Pakistani government in dire straits

Pakistan’s prime minister on Monday
tried to keep his government from collapsing after a key party said it was
quitting the ruling coalition, leaving the government short of majority support
in parliament.

The Muttahida Qaumi Movement, the
second largest party in the ruling coalition, said Sunday it would join the
opposition because of fuel price hikes, inflation and the ruling Pakistan
People’s Party’s general poor performance.

The defection deprives Prime Minister
Yousuf Raza Gilani’s government of the 172 seats needed for a majority in the
342-member parliament. That means the fractured opposition parties — if they
can work together — could sponsor a no-confidence vote in Gilani, which if
passed by a majority of lawmakers would remove the prime minister from office
and possibly trigger early elections.

The political crisis could distract
the government from its counterterrorism alliance with the US, which wants
Pakistan to crack down on al-Qaida and Taliban insurgents on its soil, though
security is largely the purview of Pakistan’s powerful military. The turmoil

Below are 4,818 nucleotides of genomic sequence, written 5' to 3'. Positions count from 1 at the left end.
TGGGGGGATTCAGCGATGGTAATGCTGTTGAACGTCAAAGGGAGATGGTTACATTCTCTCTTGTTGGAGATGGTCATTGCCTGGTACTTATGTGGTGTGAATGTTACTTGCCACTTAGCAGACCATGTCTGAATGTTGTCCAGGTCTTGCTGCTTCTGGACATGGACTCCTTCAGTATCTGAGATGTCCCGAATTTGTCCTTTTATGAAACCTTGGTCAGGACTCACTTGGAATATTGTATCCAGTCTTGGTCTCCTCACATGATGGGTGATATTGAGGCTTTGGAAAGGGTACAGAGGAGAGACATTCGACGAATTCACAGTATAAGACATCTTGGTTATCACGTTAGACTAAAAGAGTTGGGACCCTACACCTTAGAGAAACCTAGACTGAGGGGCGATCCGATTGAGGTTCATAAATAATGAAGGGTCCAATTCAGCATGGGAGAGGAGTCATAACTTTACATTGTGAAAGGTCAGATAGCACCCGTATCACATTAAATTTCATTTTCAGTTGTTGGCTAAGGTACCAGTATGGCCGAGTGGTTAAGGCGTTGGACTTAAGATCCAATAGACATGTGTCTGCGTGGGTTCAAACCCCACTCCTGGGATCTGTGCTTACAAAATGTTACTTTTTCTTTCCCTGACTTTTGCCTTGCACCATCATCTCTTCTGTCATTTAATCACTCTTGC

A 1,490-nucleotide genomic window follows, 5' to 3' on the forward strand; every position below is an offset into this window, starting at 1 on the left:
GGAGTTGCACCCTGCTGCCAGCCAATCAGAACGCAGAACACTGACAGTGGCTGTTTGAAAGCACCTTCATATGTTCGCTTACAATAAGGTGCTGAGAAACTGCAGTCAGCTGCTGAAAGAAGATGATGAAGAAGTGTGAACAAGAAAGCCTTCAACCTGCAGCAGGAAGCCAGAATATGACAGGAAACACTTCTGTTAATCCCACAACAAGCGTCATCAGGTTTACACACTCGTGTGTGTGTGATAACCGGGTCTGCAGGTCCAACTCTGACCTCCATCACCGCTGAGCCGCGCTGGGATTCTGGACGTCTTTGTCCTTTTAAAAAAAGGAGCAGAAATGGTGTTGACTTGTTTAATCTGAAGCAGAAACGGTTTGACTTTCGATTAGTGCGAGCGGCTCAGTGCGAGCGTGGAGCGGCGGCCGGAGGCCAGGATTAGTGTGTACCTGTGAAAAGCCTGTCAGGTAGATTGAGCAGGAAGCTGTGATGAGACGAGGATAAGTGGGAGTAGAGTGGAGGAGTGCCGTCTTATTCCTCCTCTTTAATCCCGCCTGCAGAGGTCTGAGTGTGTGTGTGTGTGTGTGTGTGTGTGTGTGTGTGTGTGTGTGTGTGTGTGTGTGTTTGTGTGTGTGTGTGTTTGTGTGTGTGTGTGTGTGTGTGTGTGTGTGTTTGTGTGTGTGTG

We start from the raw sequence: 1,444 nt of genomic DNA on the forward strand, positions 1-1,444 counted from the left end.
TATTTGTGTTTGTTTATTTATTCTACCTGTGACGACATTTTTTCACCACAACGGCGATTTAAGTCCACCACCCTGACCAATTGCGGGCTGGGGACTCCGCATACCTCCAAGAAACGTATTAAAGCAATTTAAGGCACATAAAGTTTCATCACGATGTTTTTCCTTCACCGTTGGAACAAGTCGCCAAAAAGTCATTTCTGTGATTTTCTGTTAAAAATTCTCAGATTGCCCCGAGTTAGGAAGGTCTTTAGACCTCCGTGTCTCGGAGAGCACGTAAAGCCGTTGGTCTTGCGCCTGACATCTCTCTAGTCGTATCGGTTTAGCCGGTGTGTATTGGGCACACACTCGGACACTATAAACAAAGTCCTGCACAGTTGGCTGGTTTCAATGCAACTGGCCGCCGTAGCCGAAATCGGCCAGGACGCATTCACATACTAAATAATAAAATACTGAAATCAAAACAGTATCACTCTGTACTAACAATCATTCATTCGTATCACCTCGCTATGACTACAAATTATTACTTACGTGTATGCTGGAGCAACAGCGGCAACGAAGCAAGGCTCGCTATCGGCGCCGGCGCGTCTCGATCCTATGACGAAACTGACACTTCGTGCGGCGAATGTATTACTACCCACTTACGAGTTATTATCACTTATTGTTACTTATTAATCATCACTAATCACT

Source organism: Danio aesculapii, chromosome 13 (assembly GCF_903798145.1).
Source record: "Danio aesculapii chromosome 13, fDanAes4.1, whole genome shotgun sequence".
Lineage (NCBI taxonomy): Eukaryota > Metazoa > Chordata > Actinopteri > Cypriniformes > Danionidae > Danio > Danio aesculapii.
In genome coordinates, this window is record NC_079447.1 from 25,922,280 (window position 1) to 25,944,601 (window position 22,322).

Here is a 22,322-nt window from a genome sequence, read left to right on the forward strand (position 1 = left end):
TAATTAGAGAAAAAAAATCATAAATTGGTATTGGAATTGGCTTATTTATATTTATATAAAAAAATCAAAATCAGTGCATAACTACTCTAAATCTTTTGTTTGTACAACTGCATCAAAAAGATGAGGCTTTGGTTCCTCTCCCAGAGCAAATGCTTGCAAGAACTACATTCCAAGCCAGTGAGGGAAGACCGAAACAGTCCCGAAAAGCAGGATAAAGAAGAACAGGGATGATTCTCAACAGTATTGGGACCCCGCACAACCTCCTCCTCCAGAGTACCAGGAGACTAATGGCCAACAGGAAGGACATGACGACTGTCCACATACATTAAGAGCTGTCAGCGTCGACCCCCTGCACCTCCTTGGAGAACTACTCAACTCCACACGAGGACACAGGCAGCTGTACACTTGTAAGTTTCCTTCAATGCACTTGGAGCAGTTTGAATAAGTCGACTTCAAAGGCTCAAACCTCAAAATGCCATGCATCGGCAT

also all but guarantees lawmakers will make no progress anytime soon on solving
the economic problems that have frustrated ordinary Pakistanis and forced the
country to rely on $11 billion in loans from the International Monetary Fund.

With his job on the line, Mr. Gilani
was scrambling Monday to secure the support of opposition groups to avoid a
no-confidence vote. He met with representatives of the biggest opposition
party, the Pakistan Muslim League-N, as well the second largest opposition
group, the Pakistan Muslim League-Q.

But it was unclear whether Mr. Gilani
had made any headway as of late Monday afternoon. One opposition leader said
his party had nothing against the prime minister, but stressed that it could
only support Mr. Gilani’s government if it improved its performance.

“Today we gave support with a
condition, and that condition is the real issues of the people are addressed,”
said Chaudhry Shujaat Hussain of the PML-Q.

Pakistani President Asif Ali Zardari
is the head of the People’s Party.

His position as president would
likely be safe even if the People’s Party loses its majority in Parliament, but
to avoid the party’s loss of power, analysts said, President Zardari may be
willing to replace Mr. Gilani with a prime minister more acceptable to the
other parties. There have been occasional reports of rifts between Mr. Gilani
and President Zardari, though their offices have
denied it.

The MQM said Sunday it was quitting
the ruling coalition after the government announced hikes in gas and heating
oil prices on New Year’s Eve.